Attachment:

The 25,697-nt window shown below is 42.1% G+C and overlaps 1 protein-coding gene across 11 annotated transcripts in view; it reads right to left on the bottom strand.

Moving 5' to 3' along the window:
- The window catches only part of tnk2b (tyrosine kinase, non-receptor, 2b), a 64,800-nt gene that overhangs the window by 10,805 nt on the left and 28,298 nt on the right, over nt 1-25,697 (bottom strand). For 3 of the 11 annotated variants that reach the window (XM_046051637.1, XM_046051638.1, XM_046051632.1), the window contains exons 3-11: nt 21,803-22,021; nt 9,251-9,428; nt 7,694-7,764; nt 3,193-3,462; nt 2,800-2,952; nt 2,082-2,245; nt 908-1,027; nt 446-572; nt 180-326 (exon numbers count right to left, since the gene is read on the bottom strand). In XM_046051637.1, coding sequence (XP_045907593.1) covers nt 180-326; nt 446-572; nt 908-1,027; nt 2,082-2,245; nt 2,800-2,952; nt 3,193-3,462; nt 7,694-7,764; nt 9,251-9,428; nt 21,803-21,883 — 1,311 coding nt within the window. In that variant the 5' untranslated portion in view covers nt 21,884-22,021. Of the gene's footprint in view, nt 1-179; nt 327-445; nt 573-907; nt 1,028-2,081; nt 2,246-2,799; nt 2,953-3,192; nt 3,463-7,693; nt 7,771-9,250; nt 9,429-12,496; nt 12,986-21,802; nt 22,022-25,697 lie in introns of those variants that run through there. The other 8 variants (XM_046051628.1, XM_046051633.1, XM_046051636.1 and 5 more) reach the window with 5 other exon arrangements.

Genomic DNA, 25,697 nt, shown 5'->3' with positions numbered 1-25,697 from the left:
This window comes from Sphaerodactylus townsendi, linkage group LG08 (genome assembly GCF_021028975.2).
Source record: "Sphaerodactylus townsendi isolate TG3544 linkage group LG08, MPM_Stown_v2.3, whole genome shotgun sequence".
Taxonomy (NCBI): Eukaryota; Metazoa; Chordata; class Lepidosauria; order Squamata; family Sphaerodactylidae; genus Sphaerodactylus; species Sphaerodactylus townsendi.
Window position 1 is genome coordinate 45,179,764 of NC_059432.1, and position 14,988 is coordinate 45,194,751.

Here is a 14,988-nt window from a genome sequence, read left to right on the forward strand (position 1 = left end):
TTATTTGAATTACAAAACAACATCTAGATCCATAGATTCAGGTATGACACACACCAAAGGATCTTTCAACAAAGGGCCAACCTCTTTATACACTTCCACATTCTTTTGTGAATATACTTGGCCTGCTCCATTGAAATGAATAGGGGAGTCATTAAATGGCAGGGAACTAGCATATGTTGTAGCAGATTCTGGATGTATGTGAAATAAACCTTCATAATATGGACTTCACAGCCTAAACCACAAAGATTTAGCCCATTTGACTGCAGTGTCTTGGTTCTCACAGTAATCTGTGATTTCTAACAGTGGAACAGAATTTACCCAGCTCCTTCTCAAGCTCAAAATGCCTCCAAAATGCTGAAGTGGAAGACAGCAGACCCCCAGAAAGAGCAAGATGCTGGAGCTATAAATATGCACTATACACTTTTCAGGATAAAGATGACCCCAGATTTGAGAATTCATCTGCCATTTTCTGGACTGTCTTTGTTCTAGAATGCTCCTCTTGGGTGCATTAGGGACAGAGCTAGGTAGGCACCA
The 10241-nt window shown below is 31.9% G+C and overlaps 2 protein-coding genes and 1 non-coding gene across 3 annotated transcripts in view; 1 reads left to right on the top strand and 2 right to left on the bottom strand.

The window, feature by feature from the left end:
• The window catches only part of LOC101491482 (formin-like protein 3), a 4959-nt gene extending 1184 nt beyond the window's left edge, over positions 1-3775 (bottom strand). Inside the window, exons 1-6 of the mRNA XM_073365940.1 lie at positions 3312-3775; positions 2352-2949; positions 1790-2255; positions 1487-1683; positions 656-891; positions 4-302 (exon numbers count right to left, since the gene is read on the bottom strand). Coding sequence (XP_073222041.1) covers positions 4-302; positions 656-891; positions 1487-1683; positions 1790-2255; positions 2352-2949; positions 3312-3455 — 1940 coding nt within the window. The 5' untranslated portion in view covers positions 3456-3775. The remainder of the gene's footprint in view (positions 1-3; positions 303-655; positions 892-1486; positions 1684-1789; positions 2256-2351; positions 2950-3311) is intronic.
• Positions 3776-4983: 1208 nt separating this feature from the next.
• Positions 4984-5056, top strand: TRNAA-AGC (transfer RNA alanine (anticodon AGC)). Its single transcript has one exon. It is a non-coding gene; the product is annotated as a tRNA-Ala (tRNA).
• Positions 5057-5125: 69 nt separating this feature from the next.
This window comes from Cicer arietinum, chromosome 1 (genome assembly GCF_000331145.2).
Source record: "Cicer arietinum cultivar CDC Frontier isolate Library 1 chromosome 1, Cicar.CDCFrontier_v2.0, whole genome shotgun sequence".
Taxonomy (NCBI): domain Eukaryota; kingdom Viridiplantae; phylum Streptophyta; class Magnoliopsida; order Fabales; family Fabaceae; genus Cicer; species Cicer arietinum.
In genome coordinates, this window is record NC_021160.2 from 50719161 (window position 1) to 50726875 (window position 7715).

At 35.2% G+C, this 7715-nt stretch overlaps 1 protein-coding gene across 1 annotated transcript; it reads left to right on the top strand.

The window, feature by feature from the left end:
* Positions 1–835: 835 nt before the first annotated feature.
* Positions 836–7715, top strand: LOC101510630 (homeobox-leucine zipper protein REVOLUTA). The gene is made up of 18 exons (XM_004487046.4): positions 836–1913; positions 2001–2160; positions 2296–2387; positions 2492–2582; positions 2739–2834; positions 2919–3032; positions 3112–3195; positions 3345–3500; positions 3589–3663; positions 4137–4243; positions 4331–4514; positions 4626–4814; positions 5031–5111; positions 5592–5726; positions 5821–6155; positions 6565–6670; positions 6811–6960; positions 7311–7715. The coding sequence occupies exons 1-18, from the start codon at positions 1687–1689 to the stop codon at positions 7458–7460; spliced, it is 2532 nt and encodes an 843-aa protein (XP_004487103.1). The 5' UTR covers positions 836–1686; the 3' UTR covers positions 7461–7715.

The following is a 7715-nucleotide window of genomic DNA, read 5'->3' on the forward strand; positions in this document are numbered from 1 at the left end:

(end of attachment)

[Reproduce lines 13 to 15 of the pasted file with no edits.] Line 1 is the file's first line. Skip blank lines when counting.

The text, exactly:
• The window catches only part of LOC101491482 (formin-like protein 3), a 4959-nt gene extending 1184 nt beyond the window's left edge, over positions 1-3775 (bottom strand). Inside the window, exons 1-6 of the mRNA XM_073365940.1 lie at positions 3312-3775; positions 2352-2949; positions 1790-2255; positions 1487-1683; positions 656-891; positions 4-302 (exon numbers count right to left, since the gene is read on the bottom strand). Coding sequence (XP_073222041.1) covers positions 4-302; positions 656-891; positions 1487-1683; positions 1790-2255; positions 2352-2949; positions 3312-3455 — 1940 coding nt within the window. The 5' untranslated portion in view covers positions 3456-3775. The remainder of the gene's footprint in view (positions 1-3; positions 303-655; positions 892-1486; positions 1684-1789; positions 2256-2351; positions 2950-3311) is intronic.
• Positions 3776-4983: 1208 nt separating this feature from the next.
• Positions 4984-5056, top strand: TRNAA-AGC (transfer RNA alanine (anticodon AGC)). Its single transcript has one exon. It is a non-coding gene; the product is annotated as a tRNA-Ala (tRNA).